top of page
  • Writer's pictureRachel

Planning for Battle: Adventures in Tesco Extra

Updated: Dec 10, 2023

I'm drawing up a 6 x 7 table on an Excel spreadsheet. This one needs some serious strategizing. 

Normally, I do a weekly, sometimes twice-weekly, food shop in medium-sized food stores. I'm talking Tesco Metro, and our local "middle-sized Lidl" as I like to think of it. These kinds of places are large enough to have what I'm looking for at a decent price, but not too large that there is so much choice and the whole experience is utterly overwhelming. Usually, shopping trips are combined around already being out and about, meeting someone or doing something else. Don't get me wrong though, even "popping to Tesco" on my way home from a coffee date or an appointment requires a more-than-average amount of list-making and prior market-research. (Having the Tesco Groceries app for research purposes only must irritate Mr Ken Murphy CEO no-end, but that's his problem, I'm afraid). 

However, this week, for various reasons I'll not bore you with, my own food shopping had to be combined with my Dad's weekly supermarket trip...and this was in Tesco EXTRA

Months have passed since I last set foot in a supermarket of such magnitude. Not that this is actually uncommon in our unprecedented times. But, food anxiety combined with all the vagaries of Coronavirus does not make for a wishful experience. And, with my body’s new-found disposition for experimenting with vertigo after wearing a face mask for too long...the pressure this week felt very much ON.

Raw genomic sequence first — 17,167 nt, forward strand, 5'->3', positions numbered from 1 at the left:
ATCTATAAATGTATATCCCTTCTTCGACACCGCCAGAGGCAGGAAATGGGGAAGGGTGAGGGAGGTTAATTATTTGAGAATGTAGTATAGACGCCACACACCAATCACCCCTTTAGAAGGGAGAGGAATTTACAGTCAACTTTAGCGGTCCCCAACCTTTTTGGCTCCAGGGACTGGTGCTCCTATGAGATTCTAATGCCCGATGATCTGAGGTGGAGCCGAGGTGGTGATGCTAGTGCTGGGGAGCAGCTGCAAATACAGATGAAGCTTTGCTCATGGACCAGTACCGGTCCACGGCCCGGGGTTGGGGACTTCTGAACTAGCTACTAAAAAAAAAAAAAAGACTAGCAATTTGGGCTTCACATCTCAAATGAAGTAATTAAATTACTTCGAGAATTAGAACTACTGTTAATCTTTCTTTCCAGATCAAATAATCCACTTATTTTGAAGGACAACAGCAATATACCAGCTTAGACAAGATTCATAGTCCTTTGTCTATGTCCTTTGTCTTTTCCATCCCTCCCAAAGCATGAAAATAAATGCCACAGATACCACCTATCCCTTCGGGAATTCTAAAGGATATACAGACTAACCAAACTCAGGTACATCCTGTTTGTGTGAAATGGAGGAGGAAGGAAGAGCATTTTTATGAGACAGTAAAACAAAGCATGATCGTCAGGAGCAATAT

Most people make a shopping list; as do I. Sometimes, my shopping lists even contain footnotes. But, with such a potentially overwhelming experience on the horizon, we needed a belt and braces. 

I mentally divided up the supermarket into six sections — these make up the columns of my Excel table. The freezer section comes last. On too many occasions have I misjudged my timings and basketed my freezer items too early, only to have a panic down the cereal aisle made worse by defrosting fishfingers. 

My shopping list, which had been prepared in advance with the aid of aforementioned market-research, was then inputted into the relevant column headings. Now, I could go from section to section in a sensible order, not forget anything, keep my anxiety levels under control, and hopefully bag some bargains on the way. 

Naturally, the dawn of this adventure was very much on my mind for most of the day until Dad picked me up around 5.00pm. I must have opened and checked my Excel spreadsheet to cross-reference it against my list and the Tesco app about 20 times. One can never be too careful. 

5.00pm came; 5.00pm went. 

I sit here, upon my return, delighted to report that my experience in Tesco Extra was a phenomenal success. Oddly, the people here seemed friendlier and more chilled out than in middle-sized Lidl. The aisles are wider, so a mid-aisle meltdown poses less risk of looking like a Covidiot. And my wandering back and forth slightly aimlessly looking for my specific, prior-researched cereal bars is less noticeable in such a big store. 

The best news, though? No defrosted fishfingers!


“It’s a dangerous business, Frodo, going out your door. You step onto the road, and if you don’t keep your feet, there’s no knowing where you might be swept off to.”

~ Bilbo Baggins

115 views0 comments

Recent Posts

See All


Post: Blog2_Post
bottom of page